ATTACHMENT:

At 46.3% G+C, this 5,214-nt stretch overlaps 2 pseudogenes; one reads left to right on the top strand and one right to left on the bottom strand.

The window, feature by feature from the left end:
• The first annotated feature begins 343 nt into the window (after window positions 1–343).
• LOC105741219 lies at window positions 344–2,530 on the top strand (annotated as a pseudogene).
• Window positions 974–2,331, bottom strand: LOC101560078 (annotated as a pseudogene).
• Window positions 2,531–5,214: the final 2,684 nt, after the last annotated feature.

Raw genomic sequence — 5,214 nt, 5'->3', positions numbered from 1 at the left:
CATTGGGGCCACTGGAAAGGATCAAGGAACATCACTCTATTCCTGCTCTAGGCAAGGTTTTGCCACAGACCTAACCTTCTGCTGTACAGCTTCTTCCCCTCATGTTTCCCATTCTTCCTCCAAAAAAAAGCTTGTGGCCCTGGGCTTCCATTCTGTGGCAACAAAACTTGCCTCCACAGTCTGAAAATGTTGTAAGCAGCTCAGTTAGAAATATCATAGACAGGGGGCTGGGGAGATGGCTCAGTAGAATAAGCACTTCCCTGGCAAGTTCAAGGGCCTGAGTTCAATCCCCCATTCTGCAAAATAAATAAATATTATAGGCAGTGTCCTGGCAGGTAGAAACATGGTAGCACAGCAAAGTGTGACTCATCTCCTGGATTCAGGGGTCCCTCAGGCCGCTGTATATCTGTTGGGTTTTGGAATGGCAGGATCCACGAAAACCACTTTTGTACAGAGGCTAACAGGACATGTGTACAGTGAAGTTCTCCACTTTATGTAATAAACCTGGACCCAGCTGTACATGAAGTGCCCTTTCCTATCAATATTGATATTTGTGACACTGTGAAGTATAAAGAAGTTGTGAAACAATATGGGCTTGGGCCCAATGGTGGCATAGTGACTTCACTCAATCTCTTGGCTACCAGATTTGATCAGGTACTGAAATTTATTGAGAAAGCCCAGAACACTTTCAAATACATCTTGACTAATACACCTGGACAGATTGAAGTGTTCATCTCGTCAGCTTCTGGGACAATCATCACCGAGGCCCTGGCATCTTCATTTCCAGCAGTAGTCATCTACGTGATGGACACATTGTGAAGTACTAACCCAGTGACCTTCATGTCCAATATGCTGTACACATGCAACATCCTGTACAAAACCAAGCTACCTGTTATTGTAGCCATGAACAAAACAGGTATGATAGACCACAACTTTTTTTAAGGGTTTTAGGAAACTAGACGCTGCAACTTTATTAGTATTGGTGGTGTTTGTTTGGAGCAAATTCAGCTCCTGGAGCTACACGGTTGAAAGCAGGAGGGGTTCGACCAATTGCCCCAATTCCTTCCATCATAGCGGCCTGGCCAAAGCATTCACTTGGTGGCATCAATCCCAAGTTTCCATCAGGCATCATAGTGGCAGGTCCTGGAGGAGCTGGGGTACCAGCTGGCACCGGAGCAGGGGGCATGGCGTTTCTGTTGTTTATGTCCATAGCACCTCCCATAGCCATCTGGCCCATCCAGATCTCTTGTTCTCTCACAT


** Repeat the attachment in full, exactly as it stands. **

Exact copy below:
At 46.3% G+C, this 5,214-nt stretch overlaps 2 pseudogenes; one reads left to right on the top strand and one right to left on the bottom strand.

The window, feature by feature from the left end:
• The first annotated feature begins 343 nt into the window (after window positions 1–343).
• LOC105741219 lies at window positions 344–2,530 on the top strand (annotated as a pseudogene).
• Window positions 974–2,331, bottom strand: LOC101560078 (annotated as a pseudogene).
• Window positions 2,531–5,214: the final 2,684 nt, after the last annotated feature.

Raw genomic sequence — 5,214 nt, 5'->3', positions numbered from 1 at the left:
CATTGGGGCCACTGGAAAGGATCAAGGAACATCACTCTATTCCTGCTCTAGGCAAGGTTTTGCCACAGACCTAACCTTCTGCTGTACAGCTTCTTCCCCTCATGTTTCCCATTCTTCCTCCAAAAAAAAGCTTGTGGCCCTGGGCTTCCATTCTGTGGCAACAAAACTTGCCTCCACAGTCTGAAAATGTTGTAAGCAGCTCAGTTAGAAATATCATAGACAGGGGGCTGGGGAGATGGCTCAGTAGAATAAGCACTTCCCTGGCAAGTTCAAGGGCCTGAGTTCAATCCCCCATTCTGCAAAATAAATAAATATTATAGGCAGTGTCCTGGCAGGTAGAAACATGGTAGCACAGCAAAGTGTGACTCATCTCCTGGATTCAGGGGTCCCTCAGGCCGCTGTATATCTGTTGGGTTTTGGAATGGCAGGATCCACGAAAACCACTTTTGTACAGAGGCTAACAGGACATGTGTACAGTGAAGTTCTCCACTTTATGTAATAAACCTGGACCCAGCTGTACATGAAGTGCCCTTTCCTATCAATATTGATATTTGTGACACTGTGAAGTATAAAGAAGTTGTGAAACAATATGGGCTTGGGCCCAATGGTGGCATAGTGACTTCACTCAATCTCTTGGCTACCAGATTTGATCAGGTACTGAAATTTATTGAGAAAGCCCAGAACACTTTCAAATACATCTTGACTAATACACCTGGACAGATTGAAGTGTTCATCTCGTCAGCTTCTGGGACAATCATCACCGAGGCCCTGGCATCTTCATTTCCAGCAGTAGTCATCTACGTGATGGACACATTGTGAAGTACTAACCCAGTGACCTTCATGTCCAATATGCTGTACACATGCAACATCCTGTACAAAACCAAGCTACCTGTTATTGTAGCCATGAACAAAACAGGTATGATAGACCACAACTTTTTTTAAGGGTTTTAGGAAACTAGACGCTGCAACTTTATTAGTATTGGTGGTGTTTGTTTGGAGCAAATTCAGCTCCTGGAGCTACACGGTTGAAAGCAGGAGGGGTTCGACCAATTGCCCCAATTCCTTCCATCATAGCGGCCTGGCCAAAGCATTCACTTGGTGGCATCAATCCCAAGTTTCCATCAGGCATCATAGTGGCAGGTCCTGGAGGAGCTGGGGTACCAGCTGGCACCGGAGCAGGGGGCATGGCGTTTCTGTTGTTTATGTCCATAGCACCTCCCATAGCCATCTGGCCCATCCAGATCTCTTGTTCTCTCACAT